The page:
But maybe service design doesn’t want to differentiate itself from management consultancy? Management consultancy is, after all, a growth industry. Last year, the US consulting market grew by 9% to well over $50 billion. By comparison, service design remains a young field fighting for its competitive place. 

Professor Birgit Mager helpfully recounted the field’s recent history. The first definition of service design appeared in 1996. “Service design creates services that are useful, usable, desirable, efficient, and effective.” By 2009, the definition had evolved. “Service design choreographs processes, technologies, and interactions within complex systems in order to co-create value for relevant stakeholders.” What constitutes value or defines a relevant stakeholder wasn’t unpacked. 

Where can we unpack contested concepts and implicit assumptions? Can there be a space for healthy debate?

Interestingly, there are the same questions I’m left with after social innovation conferences. Like service design, social innovation is an emergent field with fluid boundaries. It too struggles for a distinctive identity and its insecurity can, at times, present as arrogance. I’m often told it’s not the time for critique. We have to be pragmatic. We have to secure our positions. We have to sustain our livelihoods.

If we focused only on sustaining our livelihoods, we would never venture into the deep social space. Right now, there isn't a business case for working with small non-profits, let alone with people like Caitlyn who live on the margins. Small non-profits do not have the same economies of scale as government, and yet, in countries like Canada, are a big chunk of its safety net. Remarkably, they are often prohibited from billing for administrative costs above 5-10%. That means there is no resource to invest in better services or new categories of service. There is only resource to keep delivering the same old services.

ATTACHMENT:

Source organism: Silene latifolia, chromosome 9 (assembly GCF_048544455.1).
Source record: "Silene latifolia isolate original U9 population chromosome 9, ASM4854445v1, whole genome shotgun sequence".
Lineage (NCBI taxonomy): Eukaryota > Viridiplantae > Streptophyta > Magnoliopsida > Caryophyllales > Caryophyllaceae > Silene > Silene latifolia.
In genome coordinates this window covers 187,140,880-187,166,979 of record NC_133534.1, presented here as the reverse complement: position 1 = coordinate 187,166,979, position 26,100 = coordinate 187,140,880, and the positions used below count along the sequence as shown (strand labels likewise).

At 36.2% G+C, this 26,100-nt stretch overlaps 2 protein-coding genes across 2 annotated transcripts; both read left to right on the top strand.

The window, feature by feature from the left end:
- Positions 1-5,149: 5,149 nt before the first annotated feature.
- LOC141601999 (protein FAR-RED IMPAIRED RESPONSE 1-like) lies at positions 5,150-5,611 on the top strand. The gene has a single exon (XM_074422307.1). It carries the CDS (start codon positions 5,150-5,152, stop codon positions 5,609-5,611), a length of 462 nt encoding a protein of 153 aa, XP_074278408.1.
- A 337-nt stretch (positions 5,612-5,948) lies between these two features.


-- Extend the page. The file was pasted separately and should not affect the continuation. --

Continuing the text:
But resource scarcity can also spawn opportunity. Over the past two years, we’ve witnessed highly constrained non-profits come together to pool what little resources they do have. That’s why we want to support more social organizations to collaborate, invest in service development, and shift short-sighted funding formulas and procurement policies. Over the next two years, we hope to create a network of non-profits with a shared R&D function and leverage relationships with funders to make a robust case for systems change. 

To do this, we need social service design to gain some legitimacy. And the only way to do that is to broaden what is defined as success and consider some ethical parameters. A 200% increase in profits for a redesigned bookstore turned movie theatre plus juice bar clearly produces value for shareholders - but who are the losers? What does it do for reading and literacy rates? A premium service for engaged couples in the United Arab Emirates clearly produces a nice story for government - but does it widen inequality for people at the bottom of the pyramid? 

Of course, it’s not the sole responsibility of service designers to attend to negative externalities. But, shouldn’t we be aware of them? Does the field have moral boundaries? If a foreign government were to offer a multi-million dollar contract to improve female genital mutilation services, would we say yes? Or would we say there is no way to improve something that is morally wrong? Whose outcomes do we really attend to? When do the people on the margins really get a voice - if they are never actually the paying clients? 

At its worst, design exploits people's latent needs & desires so they act in ways that are actually against their interests. At its best, design empowers people to understand their latent needs & desires and offers alternative futures from which they can choose.

We don’t claim to have the answers to all the fraught questions. But, we are more than ready to have the conversation. Get in touch if you want to join us.